News that ‘Current Biology’ has unveiled research on a blue shrub, a relatively uncommon colour in plants, reminded me of the Blue Java banana seeds my neighbour recently gave me.
‘Current Biology’ describes the Mediterranean Viburnum tinus shrub’s blue fruit colour and posits that it “could serve as an honest signal of nutritional lipid content” for birds. In other words, the shrub promises a good feed to those who will help disperse its seeds.
Most arrangements in nature are symbiotic.
The study was conducted by electron microscopy of the fruit’s skin. The Economist subsequently noted something I hadn’t thought of before: there is “a dearth of naturally occurring blue pigments” so if there is a blue living thing, it’s more likely to be a bird or an insect. Think peacock’s tail feathers or a butterfly’s wings.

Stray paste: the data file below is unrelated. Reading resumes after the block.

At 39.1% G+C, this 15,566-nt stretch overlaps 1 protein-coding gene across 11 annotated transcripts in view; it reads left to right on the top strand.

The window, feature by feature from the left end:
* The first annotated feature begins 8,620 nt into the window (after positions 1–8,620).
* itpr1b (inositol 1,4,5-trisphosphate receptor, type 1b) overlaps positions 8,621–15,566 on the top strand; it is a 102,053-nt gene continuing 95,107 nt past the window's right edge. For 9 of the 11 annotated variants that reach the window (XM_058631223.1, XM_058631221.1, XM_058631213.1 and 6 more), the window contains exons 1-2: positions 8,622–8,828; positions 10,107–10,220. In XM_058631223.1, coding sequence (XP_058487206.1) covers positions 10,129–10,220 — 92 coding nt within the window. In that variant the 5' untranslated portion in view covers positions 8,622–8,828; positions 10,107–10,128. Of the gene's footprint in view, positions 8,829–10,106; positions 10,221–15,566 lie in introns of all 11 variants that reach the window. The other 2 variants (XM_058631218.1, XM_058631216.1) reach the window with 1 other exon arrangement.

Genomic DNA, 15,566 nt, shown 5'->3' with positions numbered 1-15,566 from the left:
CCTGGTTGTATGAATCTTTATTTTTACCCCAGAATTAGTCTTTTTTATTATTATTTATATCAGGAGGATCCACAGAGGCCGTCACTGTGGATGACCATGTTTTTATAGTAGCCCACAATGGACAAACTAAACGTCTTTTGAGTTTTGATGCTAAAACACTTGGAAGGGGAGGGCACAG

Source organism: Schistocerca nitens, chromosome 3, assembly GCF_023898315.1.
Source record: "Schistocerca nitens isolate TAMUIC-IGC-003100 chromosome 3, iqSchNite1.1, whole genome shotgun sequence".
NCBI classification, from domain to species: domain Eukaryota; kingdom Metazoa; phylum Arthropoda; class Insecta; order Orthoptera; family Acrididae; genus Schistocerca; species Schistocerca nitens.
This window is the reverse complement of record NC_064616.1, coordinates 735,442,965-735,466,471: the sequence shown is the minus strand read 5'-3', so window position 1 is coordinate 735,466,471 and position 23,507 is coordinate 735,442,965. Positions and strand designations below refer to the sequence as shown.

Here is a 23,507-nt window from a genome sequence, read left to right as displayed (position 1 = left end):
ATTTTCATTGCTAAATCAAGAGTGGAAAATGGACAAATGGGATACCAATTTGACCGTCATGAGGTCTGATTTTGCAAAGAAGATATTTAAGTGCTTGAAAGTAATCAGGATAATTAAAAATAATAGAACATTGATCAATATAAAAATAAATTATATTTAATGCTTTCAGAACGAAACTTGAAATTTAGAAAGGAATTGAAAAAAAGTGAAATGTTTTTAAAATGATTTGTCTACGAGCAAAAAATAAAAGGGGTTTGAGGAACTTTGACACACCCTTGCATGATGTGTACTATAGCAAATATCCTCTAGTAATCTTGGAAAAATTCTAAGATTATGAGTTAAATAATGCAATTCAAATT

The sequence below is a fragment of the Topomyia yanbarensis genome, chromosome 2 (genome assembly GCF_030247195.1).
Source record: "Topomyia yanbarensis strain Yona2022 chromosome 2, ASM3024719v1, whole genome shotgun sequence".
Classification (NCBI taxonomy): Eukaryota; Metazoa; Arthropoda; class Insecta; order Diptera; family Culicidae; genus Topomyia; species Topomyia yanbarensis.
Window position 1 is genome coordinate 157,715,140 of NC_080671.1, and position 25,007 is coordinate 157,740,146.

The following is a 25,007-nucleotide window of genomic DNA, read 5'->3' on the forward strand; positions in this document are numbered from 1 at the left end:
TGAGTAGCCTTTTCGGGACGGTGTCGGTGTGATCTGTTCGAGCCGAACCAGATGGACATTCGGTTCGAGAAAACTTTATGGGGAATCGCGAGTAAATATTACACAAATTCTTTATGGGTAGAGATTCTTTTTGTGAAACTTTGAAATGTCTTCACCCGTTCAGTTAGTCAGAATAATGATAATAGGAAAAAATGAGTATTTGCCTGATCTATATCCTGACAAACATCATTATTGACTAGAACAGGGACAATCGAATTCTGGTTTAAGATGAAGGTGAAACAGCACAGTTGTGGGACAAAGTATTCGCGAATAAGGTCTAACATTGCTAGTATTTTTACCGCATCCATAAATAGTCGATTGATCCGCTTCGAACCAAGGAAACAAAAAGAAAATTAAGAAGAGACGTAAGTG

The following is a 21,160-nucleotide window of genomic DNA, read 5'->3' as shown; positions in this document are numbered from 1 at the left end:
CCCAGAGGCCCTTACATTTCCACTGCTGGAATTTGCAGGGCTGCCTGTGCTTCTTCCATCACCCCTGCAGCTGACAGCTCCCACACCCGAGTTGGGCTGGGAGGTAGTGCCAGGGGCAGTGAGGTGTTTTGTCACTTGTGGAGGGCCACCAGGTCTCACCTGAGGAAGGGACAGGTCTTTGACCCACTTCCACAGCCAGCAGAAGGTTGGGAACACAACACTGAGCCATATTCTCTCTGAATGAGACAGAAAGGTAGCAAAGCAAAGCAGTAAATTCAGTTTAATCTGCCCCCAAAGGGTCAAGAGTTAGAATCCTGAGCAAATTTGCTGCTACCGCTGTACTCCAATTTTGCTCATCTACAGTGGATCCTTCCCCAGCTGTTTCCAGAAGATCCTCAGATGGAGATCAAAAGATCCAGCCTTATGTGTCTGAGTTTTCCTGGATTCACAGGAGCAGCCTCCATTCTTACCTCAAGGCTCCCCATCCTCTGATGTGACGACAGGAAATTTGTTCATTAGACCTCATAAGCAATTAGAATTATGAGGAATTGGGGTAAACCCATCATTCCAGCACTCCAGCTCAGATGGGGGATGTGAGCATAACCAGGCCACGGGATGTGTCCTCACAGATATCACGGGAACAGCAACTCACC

The research on blue plants made me keen to sow the Blue Java banana seeds. The fruit looks unreal, like something on the filmset of ‘Avatar’. It’s a deep Mediterranean blue, with a dash of grey-green. And the PR is unbelievable. The Blue Java banana is supposed to taste like ice cream although that’s disputed.